Electronic Signature Act - Czech Republic implementation hiccups

Czech Republic

The Czech Republic claims to be the third country in the world to pass electronic signature legislation, leaving most of the European Union and even United States behind. No matter how plausible were the efforts of a few young politicians to push the Electronic Signature Act (ESA) through the legislative process and thus bring the Czech legislation into the forefront of e-business world, nothing much has changed since October 1, 2000 when the Act came into force.

Drafters of the ESA were inspired by the UN (UNICTRAL) and EC framing regulations (1999/93/EC), which were introduced to stimulate governments to harmonise their legal systems in order to follow the fast pace of technology progress. The main priorities of the legislation were to amend some of the key provisions of the Czech legal system, to equalize and bring e-documents onto a par with written ones, to increase the growth of e-business and last but not least to simplify and improve the interaction between citizens and government through electronic means.

The ESA aims to implement a "legal order" into the usage of electronic signature by introducing definitions for key terms such as electronic signature, qualified certificate, certified data message, etc. Although the act does not specify one particular "legal" way to sign and authorise e-documents, it should increase security and trust in e-documents and further enable the enforcement of possible claims arising from electronic signing and sender's authentication. Implementing provisions, which would regulate the certification authorities in more details are still being awaited and it will be at least another few weeks or even months before they appear.

The social democratic government, in conformity with the recent eEurope+ initiativeFootnote 1 of EU accession countries, strives to open up the state authority gates to electronic scrutiny. As Karel Březina, cabinet member responsible for information policy, says, he would like to see taxes being returned electronically in the year 2002. A pilot program has already been started on the communal level at one of the Prague district town councils. Inhabitants of the district can ask for information, file a request on a building licence or exercise other minor submissions without an electronic signature being requested. Although the draft of the government directive provides for so called electronic mailing rooms at state and local levels, it lacks the important amendments to the legal process regulations, which would give e-documents the same standing as paper ones and widen the range of state-to-citizen interaction.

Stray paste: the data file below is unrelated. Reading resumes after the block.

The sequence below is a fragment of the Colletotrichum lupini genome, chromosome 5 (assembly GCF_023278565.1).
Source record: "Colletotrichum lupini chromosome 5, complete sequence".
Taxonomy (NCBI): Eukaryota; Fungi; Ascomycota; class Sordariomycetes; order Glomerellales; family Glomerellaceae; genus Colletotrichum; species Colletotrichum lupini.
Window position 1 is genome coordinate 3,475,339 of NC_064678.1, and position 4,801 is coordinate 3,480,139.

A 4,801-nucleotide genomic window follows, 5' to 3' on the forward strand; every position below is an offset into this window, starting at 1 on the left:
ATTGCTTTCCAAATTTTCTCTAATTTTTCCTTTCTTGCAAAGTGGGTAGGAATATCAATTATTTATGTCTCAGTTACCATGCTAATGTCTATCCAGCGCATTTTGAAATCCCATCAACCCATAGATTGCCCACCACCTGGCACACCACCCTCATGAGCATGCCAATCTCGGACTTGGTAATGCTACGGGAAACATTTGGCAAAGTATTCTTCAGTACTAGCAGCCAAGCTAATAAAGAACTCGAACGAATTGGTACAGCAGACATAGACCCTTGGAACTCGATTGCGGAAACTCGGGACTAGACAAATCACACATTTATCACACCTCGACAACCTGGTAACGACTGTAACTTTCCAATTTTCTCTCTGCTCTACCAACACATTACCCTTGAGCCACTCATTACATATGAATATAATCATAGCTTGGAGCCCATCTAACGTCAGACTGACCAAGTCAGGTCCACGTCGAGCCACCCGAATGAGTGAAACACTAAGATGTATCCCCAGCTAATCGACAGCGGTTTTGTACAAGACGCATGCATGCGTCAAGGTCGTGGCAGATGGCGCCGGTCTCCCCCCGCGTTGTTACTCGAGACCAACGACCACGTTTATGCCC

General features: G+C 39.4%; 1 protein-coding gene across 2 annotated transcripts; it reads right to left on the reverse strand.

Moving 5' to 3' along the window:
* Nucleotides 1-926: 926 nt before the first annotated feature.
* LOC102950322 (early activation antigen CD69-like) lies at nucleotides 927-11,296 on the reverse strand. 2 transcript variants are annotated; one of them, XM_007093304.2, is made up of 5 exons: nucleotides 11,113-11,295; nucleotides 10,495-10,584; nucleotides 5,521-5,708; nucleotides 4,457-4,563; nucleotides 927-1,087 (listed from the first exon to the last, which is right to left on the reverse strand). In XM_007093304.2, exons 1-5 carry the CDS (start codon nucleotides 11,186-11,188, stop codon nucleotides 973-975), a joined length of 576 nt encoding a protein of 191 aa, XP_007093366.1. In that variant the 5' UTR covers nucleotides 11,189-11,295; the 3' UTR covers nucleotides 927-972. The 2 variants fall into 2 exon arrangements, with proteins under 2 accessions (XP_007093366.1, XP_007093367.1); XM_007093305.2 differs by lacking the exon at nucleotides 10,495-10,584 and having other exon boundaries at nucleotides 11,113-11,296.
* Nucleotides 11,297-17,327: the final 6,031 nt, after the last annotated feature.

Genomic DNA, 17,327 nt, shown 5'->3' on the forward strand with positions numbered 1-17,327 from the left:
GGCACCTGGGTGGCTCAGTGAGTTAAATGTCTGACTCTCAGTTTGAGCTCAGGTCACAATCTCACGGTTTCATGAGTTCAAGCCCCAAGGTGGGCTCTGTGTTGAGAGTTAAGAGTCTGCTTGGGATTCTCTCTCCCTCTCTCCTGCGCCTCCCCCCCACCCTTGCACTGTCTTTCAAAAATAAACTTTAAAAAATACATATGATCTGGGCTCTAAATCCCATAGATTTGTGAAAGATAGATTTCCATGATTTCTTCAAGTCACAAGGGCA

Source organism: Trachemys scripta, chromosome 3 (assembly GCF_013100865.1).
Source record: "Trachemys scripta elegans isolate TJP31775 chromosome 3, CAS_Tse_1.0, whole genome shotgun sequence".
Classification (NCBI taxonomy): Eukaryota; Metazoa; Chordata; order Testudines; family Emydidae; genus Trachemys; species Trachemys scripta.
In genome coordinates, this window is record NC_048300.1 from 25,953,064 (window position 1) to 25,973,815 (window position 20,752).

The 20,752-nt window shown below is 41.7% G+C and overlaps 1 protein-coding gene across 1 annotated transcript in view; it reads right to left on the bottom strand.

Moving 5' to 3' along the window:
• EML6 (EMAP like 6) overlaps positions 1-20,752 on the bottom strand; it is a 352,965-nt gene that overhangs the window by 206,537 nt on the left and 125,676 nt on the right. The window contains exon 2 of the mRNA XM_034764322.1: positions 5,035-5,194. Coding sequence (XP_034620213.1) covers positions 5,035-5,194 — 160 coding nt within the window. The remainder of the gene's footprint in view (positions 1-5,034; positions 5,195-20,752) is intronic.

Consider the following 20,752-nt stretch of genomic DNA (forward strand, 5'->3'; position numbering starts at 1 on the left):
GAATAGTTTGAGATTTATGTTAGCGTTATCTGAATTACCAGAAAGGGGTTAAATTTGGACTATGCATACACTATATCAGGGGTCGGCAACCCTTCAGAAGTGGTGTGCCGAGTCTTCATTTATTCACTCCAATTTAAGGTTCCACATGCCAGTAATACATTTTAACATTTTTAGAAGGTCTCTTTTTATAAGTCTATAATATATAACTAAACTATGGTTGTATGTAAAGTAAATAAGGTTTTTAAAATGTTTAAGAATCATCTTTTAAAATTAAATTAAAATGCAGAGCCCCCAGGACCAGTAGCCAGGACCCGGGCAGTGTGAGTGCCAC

In the meantime people are questioning whether there is any point in concentrating on something like e-Government in the Czech Republic, when the ratio of people owning computers or browsing the internet still remains much lower in comparison with EU countries and the United States. About 25 percent of all households (930,000) have a computer at home and just over a third of them (380,000) are connected to the internet. Although these figures show the Czech Republic to be ahead of its Central and Eastern Europe neighbours, a great deal of work still needs to be done to increase computer literacy. It is still difficult for the majority of people to understand the concept of electronic signature, and only a few would find an electronically signed and authorised contract as credible as a printed and traditionally signed version of it.

Although Czech legislators seem to be optimistic about the changes, it seems beyond any doubt that the battle to build a 21st century Czech e-Society is still too early to call.

For further information, please contact Ian Parker at ian.parker@cms-cmck.com or Ondřej Rob at ondrej.rob@cms-cmck.com or by telephone on 00 420 2 21098888.

Footnotes

Footnote 1 During the EU Summit in Gothenburg, the Czech Republic, together with other candidate countries, signed the "Action plan eEurope+". This plan refers to and in a way copies the "eEurope" plan of the European Union which was signed at the EU summit in Lisbon last year. Candidate countries in this way wanted to demonstrate their awareness and adherence to the EU aim of building a new knowledge-based society that is able to adjust and face new technological and economic trends.